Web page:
Some trinitarians point to Ephesians 1:10, which they claim supports their theory concerning “en autw” in Colossians 1:16. However, what do we find there? We again find the God and Father of Jesus as one acting by means of Jesus.
Ephesians 1:3 Blessed be the God and Father of our Lord, Jesus Christ, who has blessed us with every spiritual blessing in the heavenly places in [en, Strong’s #1722, by means of] Christ;
Ephesians 1:4 even as he [the God and Father of Jesus] chose us in [en, Strong’s #172, by means of] him before the foundation of the world [kosmos, probably a reference to regenerated world of the age to come], that we would be holy and without blemish before him in [en, Strong’s 1722, by means of] love;
Ephesians 1:5 having predestined us for adoption [placement] as sons through [Greek, dia, Strong’s #1223] Jesus Christ to himself [the God and Father of Jesus], according to the good pleasure of his [God’s] desire,
Ephesians 1:6 to the praise of the glory of his [God’s] grace, by which he [God] freely bestowed favor on us in [en, Strong’s #1722, by means of] the Beloved [Jesus],
Ephesians 1:7 in [Strong’s #1722, by means of] whom [Jesus] we have our redemption through [dia, Strong’s #1233] his blood, the forgiveness of our trespasses, according to the riches of his grace [the grace of the God and Father of Jesus],
Ephesians 1:8 which he [the God and Father of Jesus] made to abound toward us in all wisdom and prudence,
Ephesians 1:9 making known to us the mystery of his will [the will of the God and Father of Jesus], according to his good pleasure [the good pleasure of the God and Father of Jesus] which he [the God and Father of Jesus] purposed in [en, Strong’s #1722, by means of] him [Jesus]
Ephesians 1:10 to an administration of the fullness of the times, to [The God and Father of Jesus will] sum up all things in [en,, Strong’s #1722, by means of] Christ, the things in [epi, upon] the heavens, and the things on [epi, upon] the earth, in [en, Strong’s #1722, by means of] him;
Ephesians 1:11 in [en, Strong’s #1722, by means of] whom also we were made a heritage [God makes his saints a heritage through Jesus], having been foreordained according to the purpose of him [the God and Father of Jesus] who works all things after the counsel of his will;
Ephesians 1:12 to the end that we should be to the praise of his glory [to praise of the glory of the God and Father of Jesus], we who had before hoped in [en, Strong’s #1722, in association with] Christ:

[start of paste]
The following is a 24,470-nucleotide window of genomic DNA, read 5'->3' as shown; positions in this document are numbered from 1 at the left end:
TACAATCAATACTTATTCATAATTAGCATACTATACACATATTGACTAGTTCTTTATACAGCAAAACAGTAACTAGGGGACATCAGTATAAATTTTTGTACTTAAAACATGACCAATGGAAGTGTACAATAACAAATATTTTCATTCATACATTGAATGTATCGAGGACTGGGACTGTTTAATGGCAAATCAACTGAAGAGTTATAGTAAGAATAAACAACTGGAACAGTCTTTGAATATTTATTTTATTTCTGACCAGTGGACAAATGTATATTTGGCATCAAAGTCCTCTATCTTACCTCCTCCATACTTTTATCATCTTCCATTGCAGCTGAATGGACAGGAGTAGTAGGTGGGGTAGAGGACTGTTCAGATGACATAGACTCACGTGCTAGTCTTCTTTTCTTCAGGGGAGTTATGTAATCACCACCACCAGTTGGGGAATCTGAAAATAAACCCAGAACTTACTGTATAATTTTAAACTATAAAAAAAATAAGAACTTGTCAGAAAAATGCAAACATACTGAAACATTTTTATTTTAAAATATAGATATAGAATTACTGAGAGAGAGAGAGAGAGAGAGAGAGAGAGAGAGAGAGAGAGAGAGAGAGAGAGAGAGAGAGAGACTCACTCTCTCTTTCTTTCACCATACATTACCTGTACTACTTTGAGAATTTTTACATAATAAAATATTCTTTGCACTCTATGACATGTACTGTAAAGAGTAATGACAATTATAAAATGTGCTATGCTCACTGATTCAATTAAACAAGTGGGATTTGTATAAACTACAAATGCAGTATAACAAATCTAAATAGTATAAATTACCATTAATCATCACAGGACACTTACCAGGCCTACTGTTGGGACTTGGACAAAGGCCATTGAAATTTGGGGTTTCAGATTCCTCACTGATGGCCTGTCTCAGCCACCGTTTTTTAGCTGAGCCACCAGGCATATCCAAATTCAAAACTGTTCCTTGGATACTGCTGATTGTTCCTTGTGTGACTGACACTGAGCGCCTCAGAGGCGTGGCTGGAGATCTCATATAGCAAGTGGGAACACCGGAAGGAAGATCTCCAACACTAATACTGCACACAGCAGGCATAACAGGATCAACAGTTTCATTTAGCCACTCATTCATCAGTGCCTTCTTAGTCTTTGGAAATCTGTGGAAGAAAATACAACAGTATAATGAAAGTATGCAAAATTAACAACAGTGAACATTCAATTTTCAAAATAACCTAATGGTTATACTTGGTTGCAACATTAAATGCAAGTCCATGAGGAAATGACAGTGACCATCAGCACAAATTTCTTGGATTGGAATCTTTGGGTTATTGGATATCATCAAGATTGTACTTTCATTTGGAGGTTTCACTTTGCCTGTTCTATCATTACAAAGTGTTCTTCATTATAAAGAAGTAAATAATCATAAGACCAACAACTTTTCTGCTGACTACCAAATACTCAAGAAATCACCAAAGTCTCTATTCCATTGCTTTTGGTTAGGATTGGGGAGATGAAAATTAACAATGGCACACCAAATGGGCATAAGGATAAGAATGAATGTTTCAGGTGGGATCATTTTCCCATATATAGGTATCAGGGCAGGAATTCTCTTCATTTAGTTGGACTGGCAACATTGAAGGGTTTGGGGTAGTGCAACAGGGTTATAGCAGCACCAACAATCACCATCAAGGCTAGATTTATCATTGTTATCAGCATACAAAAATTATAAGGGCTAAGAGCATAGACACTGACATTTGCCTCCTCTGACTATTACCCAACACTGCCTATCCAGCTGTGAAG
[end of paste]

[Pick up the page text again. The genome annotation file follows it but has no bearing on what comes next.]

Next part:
Ephesians 1:13 in [en, Strong’s #1722, by means of] whom [Jesus] you also, having heard the word of the truth, the gospel of your salvation, — in [en, Strong’s #1722, in association with] whom [Jesus], having also believed, you were sealed with the Holy Spirit of promise, 14 who [ho, which] is a pledge of our inheritance, to the redemption [releasing, deliverance] of God’s own possession, to the praise of his glory [the glory of the God and Father of Jesus].
Thus seen in context, there “en” in Ephesians 1:10 is also seen to be referring to instrumentality.
Some point to Colossians 1:19 as being in the context, and thus would like the application of “en” in Colossians 1:19 to also be applied to Colossians 1:16.
For it pleased the Father that in Him all the fullness should dwell. — New King James Version
hoti en autw eudokeesen pan to pleerwma
BECAUSE IN HIM HE THOUGHT WELL ALL THE FULLNESS
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TO DWELL DOWN
Westcott & Hort Interlinear
Most scholars recognize the verb “eduokeesan” to be referring to the God and Father of Jesus, as spoken of in Colossians 1:2,3,10-13. The distinction between Jesus and his God is maintained. “All the fullness”, all the plenitude, is said to dwell “in” Jesus, which is the thought, the will of, the God and Father of Jesus. The reference is to the fact that the God and Father of Jesus has placed in Jesus all the plentitude, all full amount of that which is necessary, for Jesus to carry out what has been given to him by the God and Father of Jesus. This is further attested by the Colossians 1:20, “and through [di, Strong’s #1223] him [Jesus] to reconcile all things to himself [the God and Father of Jesus], having made peace [between the all and the God and Father of Jesus] through [di, Strong’s #1223] the blood of his [Jesus] cross [stauou, Strong’s #4716, not referring directly of instrument of death, but rather the act of dying on the instrument]. Through [di, Strong’s #1223] him [Jesus], I say, whether things on the earth, or things in the heavens.” It is the God and Father of Jesus who does these things “through” Jesus, and “through” Jesus, “the all” — ta panta — being spoken of, whether in heaven or on the earth, will be reconciled to the God and Father of Jesus. Please note that the word “things” can be misleading; the Greek does not have a word in Colossians 1:16-20 to correspond with the English word “things”, but the word is added by translators.